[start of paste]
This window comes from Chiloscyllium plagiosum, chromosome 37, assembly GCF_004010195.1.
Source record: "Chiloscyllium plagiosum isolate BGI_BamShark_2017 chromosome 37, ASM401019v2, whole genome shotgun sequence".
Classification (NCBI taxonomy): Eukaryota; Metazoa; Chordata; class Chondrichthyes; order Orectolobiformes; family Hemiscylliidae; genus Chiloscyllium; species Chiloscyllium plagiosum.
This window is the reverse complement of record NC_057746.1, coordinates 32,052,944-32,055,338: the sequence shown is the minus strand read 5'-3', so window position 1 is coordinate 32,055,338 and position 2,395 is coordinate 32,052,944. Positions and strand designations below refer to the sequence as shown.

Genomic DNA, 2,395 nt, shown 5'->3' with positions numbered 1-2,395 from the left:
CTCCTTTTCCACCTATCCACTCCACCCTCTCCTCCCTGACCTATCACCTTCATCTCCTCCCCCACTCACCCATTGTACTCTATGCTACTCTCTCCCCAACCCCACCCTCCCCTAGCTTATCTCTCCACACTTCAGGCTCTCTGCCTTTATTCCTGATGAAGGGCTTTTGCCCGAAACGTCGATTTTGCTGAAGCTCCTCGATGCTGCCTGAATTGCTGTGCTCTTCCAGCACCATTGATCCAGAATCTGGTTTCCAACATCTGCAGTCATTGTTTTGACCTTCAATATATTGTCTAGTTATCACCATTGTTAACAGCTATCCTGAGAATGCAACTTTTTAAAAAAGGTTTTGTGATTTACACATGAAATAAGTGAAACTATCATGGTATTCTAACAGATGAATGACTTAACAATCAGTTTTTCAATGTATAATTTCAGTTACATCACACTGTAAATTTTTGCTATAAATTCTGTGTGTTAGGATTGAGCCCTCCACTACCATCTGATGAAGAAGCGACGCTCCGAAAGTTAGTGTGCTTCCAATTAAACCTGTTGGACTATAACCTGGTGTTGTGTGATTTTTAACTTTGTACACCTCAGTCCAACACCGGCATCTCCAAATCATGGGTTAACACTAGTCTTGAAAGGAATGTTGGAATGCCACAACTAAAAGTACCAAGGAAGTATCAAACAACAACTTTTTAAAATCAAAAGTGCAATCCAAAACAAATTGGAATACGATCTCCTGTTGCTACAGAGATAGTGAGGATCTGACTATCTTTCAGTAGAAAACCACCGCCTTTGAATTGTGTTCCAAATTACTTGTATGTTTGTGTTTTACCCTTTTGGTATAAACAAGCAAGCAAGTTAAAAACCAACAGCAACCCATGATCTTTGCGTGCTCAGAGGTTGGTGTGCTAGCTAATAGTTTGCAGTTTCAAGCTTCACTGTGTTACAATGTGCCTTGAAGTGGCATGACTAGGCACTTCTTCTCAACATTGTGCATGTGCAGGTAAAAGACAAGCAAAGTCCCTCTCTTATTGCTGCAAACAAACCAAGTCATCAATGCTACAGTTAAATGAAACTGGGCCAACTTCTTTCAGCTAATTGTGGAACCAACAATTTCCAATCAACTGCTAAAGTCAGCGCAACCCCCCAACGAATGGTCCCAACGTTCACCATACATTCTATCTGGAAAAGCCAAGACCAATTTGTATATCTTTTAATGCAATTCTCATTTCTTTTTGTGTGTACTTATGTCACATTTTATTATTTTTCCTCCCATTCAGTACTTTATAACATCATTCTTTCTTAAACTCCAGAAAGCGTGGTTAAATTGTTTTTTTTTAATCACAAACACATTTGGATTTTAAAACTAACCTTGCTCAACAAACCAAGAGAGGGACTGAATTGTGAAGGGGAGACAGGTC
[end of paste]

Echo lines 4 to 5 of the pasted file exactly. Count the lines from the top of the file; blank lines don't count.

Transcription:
This window is the reverse complement of record NC_057746.1, coordinates 32,052,944-32,055,338: the sequence shown is the minus strand read 5'-3', so window position 1 is coordinate 32,055,338 and position 2,395 is coordinate 32,052,944. Positions and strand designations below refer to the sequence as shown.

Genomic DNA, 2,395 nt, shown 5'->3' with positions numbered 1-2,395 from the left: